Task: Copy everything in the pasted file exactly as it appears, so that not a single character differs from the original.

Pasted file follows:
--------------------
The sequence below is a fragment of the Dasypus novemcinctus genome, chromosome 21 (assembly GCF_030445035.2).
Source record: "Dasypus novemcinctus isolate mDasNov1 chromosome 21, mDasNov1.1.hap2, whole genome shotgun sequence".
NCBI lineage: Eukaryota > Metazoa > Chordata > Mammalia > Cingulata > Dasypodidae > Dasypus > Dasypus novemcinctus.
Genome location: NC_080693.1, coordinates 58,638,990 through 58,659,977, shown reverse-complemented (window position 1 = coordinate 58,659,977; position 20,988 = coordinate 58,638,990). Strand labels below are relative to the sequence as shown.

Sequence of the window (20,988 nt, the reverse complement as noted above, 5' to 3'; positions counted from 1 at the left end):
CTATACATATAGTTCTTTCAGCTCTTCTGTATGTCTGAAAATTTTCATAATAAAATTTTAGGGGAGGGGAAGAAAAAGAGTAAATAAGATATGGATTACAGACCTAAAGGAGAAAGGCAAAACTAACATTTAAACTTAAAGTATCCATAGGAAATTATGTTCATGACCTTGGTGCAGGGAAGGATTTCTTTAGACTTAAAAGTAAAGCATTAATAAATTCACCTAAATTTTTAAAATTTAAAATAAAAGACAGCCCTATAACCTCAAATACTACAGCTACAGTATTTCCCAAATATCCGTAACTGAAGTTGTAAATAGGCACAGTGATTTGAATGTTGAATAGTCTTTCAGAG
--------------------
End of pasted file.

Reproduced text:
The sequence below is a fragment of the Dasypus novemcinctus genome, chromosome 21 (assembly GCF_030445035.2).
Source record: "Dasypus novemcinctus isolate mDasNov1 chromosome 21, mDasNov1.1.hap2, whole genome shotgun sequence".
NCBI lineage: Eukaryota > Metazoa > Chordata > Mammalia > Cingulata > Dasypodidae > Dasypus > Dasypus novemcinctus.
Genome location: NC_080693.1, coordinates 58,638,990 through 58,659,977, shown reverse-complemented (window position 1 = coordinate 58,659,977; position 20,988 = coordinate 58,638,990). Strand labels below are relative to the sequence as shown.

Sequence of the window (20,988 nt, the reverse complement as noted above, 5' to 3'; positions counted from 1 at the left end):
CTATACATATAGTTCTTTCAGCTCTTCTGTATGTCTGAAAATTTTCATAATAAAATTTTAGGGGAGGGGAAGAAAAAGAGTAAATAAGATATGGATTACAGACCTAAAGGAGAAAGGCAAAACTAACATTTAAACTTAAAGTATCCATAGGAAATTATGTTCATGACCTTGGTGCAGGGAAGGATTTCTTTAGACTTAAAAGTAAAGCATTAATAAATTCACCTAAATTTTTAAAATTTAAAATAAAAGACAGCCCTATAACCTCAAATACTACAGCTACAGTATTTCCCAAATATCCGTAACTGAAGTTGTAAATAGGCACAGTGATTTGAATGTTGAATAGTCTTTCAGAG